I was born and raised in the Bay Area and moved to Houston to attend Rice University. At Rice, I studied medical anthropology and global health, with a particular interest in breast cancer and how patients make meaning of illness. During my time in Houston, I helped lead Camp Kesem Rice, an organization dedicated to helping children through and beyond a parent’s cancer. My personal ties combined with research experiences helped cultivate my desire to better understand the weight of suffering. I was drawn to the LIC program because of the meaningful opportunity for long-standing relationships with patients, their families, and physician mentors. LIC offers me the avenue to further explore my interests in oncology, spirituality, and end-of-life care. In my free time, I love Yelping restaurants with family, exploring boba shops with dear friends, and cheering on Duke basketball with my peers.
I was born in Beijing, China and grew up in a small town on Long Island, NY. I completed my undergraduate studies in Biomedical Engineering and worked in a hematology lab during my gap year - all at Duke. My years of volunteering with the Sickle Cell Transition Program at Duke Children's Hospital showed me the value of developing relationships over time. The LIC provides a unique opportunity to connect with patients and preceptors, as well as explore specific areas of interest, outside the constraints inherent to the standard clinical rotations curriculum. Other aspects of my life including playing badminton, going to indie rock concerts, and performing with the Duke Symphony Orchestra.
I was born and raised in New Orleans, Louisiana. I attended Duke University for my undergraduate education and received a degree in international Comparative Studies. In the three years since receiving my bachelor’s degree, I have spent my time earning a Masters of Biomedical Sciences from the Duke School of Medicine, conducting sudden cardiac death research at the University of North Carolina – Chapel Hill; and for over a year, I have worked with Zibrio, a biotech start-up company based in Houston, TX, to design and launch a medical device to better measure balance and identify those at risk for falling. I chose the LIC because of the unique opportunity to curate a flexible clinical curriculum reflective of my interests in global health and the various social, cultural and political factors affecting healthcare. Additionally, I found the idea of developing longitudinal relationships with my patients and preceptors very appealing. Outside of school, I enjoy running my own tech start-up company called Minorities to Majorities, cooking, traveling and hanging out with friends and family.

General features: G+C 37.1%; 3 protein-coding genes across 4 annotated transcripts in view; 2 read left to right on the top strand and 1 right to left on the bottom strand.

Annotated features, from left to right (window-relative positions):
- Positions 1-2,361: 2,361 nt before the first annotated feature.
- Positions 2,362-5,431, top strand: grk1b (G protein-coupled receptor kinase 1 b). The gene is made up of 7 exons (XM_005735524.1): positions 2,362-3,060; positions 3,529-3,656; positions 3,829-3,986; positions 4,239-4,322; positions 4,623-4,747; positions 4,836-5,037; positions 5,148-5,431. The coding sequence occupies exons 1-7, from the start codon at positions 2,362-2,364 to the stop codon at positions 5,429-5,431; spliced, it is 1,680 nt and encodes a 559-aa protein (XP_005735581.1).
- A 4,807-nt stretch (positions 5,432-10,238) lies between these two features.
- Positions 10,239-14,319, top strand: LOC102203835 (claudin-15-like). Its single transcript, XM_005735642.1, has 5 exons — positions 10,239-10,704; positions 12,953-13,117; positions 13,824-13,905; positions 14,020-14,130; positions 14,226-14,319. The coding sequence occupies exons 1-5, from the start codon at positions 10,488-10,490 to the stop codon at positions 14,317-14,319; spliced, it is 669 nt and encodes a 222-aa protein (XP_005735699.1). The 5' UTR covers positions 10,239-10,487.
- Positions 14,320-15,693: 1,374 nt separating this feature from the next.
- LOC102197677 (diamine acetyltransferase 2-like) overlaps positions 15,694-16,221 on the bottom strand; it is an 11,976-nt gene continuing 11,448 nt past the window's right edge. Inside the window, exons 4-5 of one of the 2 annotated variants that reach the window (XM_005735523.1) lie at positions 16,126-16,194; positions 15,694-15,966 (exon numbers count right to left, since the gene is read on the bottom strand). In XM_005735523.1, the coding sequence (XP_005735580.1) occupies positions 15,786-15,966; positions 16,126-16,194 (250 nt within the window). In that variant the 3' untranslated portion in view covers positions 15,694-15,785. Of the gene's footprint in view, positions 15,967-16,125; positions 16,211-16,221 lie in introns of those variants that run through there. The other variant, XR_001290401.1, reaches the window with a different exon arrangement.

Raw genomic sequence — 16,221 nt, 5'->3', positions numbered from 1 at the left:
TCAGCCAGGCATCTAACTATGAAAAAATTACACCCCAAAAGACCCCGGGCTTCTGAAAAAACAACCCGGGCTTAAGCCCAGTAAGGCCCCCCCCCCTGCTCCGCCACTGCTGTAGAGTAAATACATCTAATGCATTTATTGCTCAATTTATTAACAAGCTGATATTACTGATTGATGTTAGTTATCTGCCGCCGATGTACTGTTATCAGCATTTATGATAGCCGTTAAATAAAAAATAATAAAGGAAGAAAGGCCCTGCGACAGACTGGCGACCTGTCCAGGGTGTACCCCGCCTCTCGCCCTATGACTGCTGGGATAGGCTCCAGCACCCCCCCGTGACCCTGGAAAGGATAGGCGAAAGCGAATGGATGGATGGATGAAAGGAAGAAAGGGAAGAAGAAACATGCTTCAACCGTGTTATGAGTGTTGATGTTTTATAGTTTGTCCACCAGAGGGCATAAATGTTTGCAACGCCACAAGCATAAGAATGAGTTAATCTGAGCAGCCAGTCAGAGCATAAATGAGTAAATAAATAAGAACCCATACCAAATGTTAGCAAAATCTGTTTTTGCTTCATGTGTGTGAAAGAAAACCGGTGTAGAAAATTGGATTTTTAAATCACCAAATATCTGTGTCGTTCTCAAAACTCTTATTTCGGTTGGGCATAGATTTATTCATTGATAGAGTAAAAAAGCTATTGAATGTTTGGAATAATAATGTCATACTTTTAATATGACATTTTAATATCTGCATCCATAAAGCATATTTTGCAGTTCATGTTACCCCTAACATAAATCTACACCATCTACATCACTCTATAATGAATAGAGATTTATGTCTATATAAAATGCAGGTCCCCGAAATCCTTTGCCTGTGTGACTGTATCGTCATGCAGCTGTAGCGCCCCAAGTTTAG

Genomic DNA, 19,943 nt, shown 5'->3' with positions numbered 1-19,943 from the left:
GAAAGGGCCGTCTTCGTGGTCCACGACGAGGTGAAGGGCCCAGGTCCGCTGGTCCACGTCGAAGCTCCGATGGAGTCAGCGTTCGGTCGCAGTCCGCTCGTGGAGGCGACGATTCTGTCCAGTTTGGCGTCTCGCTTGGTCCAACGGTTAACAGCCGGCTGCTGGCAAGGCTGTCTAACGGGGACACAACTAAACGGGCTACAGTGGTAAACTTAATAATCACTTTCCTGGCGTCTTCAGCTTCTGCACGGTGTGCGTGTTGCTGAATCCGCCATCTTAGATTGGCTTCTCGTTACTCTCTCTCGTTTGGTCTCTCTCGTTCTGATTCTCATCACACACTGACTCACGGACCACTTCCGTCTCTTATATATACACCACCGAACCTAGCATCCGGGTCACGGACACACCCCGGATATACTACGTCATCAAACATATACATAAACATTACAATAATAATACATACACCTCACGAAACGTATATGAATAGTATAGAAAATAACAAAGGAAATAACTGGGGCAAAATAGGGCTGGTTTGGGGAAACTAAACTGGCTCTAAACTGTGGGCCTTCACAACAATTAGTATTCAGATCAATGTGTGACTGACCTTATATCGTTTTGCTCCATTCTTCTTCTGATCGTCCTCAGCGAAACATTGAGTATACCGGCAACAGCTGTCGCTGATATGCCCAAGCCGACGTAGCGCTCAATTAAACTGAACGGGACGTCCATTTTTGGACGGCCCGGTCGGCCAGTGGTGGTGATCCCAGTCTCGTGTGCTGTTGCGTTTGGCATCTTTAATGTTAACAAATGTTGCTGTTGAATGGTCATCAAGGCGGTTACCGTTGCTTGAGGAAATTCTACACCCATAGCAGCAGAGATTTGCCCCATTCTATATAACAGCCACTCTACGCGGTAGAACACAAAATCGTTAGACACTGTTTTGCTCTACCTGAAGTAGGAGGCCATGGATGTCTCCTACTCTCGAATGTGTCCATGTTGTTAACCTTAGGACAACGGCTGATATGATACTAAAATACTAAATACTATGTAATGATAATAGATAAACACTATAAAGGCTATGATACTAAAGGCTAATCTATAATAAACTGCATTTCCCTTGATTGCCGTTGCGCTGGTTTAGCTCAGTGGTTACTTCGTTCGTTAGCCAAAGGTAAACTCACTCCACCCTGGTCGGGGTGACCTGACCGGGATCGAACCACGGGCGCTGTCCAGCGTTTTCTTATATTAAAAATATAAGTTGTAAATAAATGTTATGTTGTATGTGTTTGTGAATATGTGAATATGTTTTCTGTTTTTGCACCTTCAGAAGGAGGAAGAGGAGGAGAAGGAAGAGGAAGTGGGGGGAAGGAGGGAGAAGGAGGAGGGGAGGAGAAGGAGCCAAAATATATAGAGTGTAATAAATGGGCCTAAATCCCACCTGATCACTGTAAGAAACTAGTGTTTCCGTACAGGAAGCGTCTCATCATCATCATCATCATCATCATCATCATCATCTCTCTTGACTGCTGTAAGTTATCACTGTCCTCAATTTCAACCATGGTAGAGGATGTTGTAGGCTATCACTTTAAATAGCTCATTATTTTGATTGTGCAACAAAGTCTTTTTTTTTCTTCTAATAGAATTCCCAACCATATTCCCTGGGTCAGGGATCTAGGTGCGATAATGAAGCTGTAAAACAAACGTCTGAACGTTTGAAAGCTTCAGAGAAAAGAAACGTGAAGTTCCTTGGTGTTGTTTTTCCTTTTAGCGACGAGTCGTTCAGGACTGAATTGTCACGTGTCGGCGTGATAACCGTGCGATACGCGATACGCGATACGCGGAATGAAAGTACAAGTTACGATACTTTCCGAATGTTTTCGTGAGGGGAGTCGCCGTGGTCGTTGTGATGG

I grew up in a rural town south of Raleigh, NC. I attended NC State University where I earned bachelor’s degrees in biochemistry and human biology, as well as a master’s degree in engineering. Upon graduating, I conducted translational research for two years at the University of North Carolina Chapel Hill before coming to Duke. I chose the Duke LIC program as it provides a meaningful opportunity to build long-term relationships with patients, clinicians, and classmates. In addition, I highly value the autonomy to personalize my learning and explore varied interests within medicine. Outside of studying, I have a wonderful husband and pug puppy who I prioritize spending time with. In my free time, I also enjoy exploring outdoor places to take walks, going to local restaurants with friends, traveling, and reading.
I’m from a small town in southeastern South Dakota. I went to the University of Southern California for my bachelor’s degree in neuroscience and came straight through for medical school at Duke. I joined the LIC program because where I’m from, the LIC has been an invaluable educational opportunity allowing people to understand how longitudinal patient relationships are formed and cultivated as well as an excellent opportunity to form long-term relationships with multiple mentors. Outside of LIC, I’m also involved in the Chronic Health Conditions Storytelling Group, Music and Memory, enjoy writing, and play the guitar.